Profile picture for lincma

Real Estate Agent - use selling agent or get new agent

We are first time homebuyers and are wondering if we should go through the selling agent or get our own agent who will look around for us? Does it make it cheaper for us to use either one, and are commission prices negocable these days?
  • September 13 2009 - Huntington Beach
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Answers (18)

This thread needs more NAR talking points!!  
  • September 16 2009
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Your own agent will be free from the conflict of interest of having to represent two opposing sides. Commission price is always negotiable.
  • September 16 2009
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It is important for Buyers to understand that the Listing agent, if under an exclusive Right to Sell contract with the Seller, represents only the Seller's interests, positions, and goals.
Only a Buyer's agent, that you contract with, will exclusively represent your goals as a Buyer. If you do not use a Buyers agent of your choosing, you are using a Sellers representative to work with during the process. Any information the Seller's agent gets from you, they are required to disclose to their client (Seller).
If you want someone to represent your interests, do due diligence on the property and all facets of the sale, protect you, and guide you through interpreting info  you should hire your own Buyer's agent.
This agent is normally compensated by the transaction in which the Seller has allowed a portion of the sale to be paid to a Buyers agent.
If there is no allowance from the Seller, the Buyer will pay a commission to the Buyers agent, just as they would compensate any professional working on their behalf.
  • September 16 2009
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jk,

Good for you.  However, I've had way too many dealings with agents who forget that they swore to uphold the Realtor's (r) code of ethics.  I've even experienced blatant cheating on the license renewal exam.  The way I see it, if we could get rid of those agents who either are unethical, lacking in intelligence or a combination of the two, the 20% of us who would be left over could rebuild a positive reputation for the real estate profession.  There are those out there who would take advantage of the fact that they know the limits to which each party would go to close the deal and use that to make the buyers pay a higher price than they would have with individual representation - ESPECIALLY if they are reducing their commission because they're representing both sides of the transaction.
  • September 15 2009
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I have acted as a dual agent many times. It is not a problem for me to act as a middleman. If the buyer wants to offer $100K, I present it. If the seller wants to counter at $125K, I present it. Back and forth we go until they either come to terms or don't. I really don't get why so many agents can't understand that as long as they don't share confidential information to wither party, it is very simple. The same is true with inspection issues. One party asks the other and receives a response. A dual agent must treat both party's equally. That's simple enough in most cases. And a dual agent anticipating 6% commission is in a far better position to kick in a few dollars to get the deal done, knowing they have up to 3% that would have normally gone to another agent. There is a huge difference between being unrepresented and working with a dual agent or transaction broker. The only issue that could be cause for concern is whether the agent can actually be neutral and hold confidences. Of course if you have you own agent, there is no guarantee they won't discuss things they shouldn't with the other agent either.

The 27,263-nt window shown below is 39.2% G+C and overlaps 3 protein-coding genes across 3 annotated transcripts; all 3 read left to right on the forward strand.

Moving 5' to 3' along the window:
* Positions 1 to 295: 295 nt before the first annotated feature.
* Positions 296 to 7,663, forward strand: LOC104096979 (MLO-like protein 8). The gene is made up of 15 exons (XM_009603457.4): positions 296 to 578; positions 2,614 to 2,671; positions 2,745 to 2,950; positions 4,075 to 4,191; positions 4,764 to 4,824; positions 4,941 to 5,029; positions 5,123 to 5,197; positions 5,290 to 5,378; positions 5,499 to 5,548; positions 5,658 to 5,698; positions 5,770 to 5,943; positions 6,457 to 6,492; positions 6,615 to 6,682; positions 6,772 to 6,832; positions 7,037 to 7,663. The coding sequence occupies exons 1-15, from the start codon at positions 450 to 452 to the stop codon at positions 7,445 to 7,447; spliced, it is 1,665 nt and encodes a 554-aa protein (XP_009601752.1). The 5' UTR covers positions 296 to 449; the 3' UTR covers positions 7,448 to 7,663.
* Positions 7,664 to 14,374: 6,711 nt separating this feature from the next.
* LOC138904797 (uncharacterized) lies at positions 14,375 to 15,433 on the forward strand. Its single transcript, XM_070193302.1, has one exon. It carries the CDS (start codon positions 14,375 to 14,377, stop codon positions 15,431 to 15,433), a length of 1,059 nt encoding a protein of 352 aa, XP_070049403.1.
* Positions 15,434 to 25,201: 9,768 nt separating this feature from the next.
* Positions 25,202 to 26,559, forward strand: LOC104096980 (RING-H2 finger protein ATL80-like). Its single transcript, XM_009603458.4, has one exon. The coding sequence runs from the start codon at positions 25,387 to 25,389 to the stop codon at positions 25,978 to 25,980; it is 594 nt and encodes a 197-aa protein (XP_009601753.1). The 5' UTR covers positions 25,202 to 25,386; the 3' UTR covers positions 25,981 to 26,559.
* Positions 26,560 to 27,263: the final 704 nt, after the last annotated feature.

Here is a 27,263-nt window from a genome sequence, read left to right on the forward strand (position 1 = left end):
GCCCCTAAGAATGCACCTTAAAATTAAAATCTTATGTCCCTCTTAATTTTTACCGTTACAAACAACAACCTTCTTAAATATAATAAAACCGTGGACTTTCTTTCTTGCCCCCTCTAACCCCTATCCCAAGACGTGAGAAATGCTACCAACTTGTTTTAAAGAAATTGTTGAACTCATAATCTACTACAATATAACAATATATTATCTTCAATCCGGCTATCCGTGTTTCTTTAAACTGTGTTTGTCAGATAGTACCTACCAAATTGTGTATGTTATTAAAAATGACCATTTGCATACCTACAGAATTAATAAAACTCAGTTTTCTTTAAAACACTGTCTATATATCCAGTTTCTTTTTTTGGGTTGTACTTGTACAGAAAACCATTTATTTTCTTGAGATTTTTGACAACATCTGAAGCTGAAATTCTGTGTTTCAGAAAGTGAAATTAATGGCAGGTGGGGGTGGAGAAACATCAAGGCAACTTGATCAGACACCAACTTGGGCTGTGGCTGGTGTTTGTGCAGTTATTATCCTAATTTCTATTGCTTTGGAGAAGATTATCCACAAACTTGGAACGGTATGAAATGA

• September 15 2009
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With today's market I think it is very tough to have dual representation.  No matter how you look at it, everyone is concerned about the PRICE.  Simple as that.  Therefore, unless you love the home and personally feel it is a great price and are going to pay asking price, don't use the same agent.  This is the most critical point (agreeing to a purchase price) and this can not ethically be done by one agent if there is serious negotiation going on.  Dual agency works in my eyes when the buyer is 100% OK with the asking price or if the property has been sitting for months and the seller is trying to simply get any offer.

Hope this helps.
  • September 15 2009
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Not quite, NTETS.  The negotiations are with the seller, not the seller's agent.  But even with your model, how many home buyers really have enough expertise to represent themselves?  And first time home buyers? That's a recipe for disaster.
  • September 14 2009
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Profile picture for Mr Caveat
randy's analogy is flawed, it would be far more like representing yourself as opposed to "using the opposition's attorney"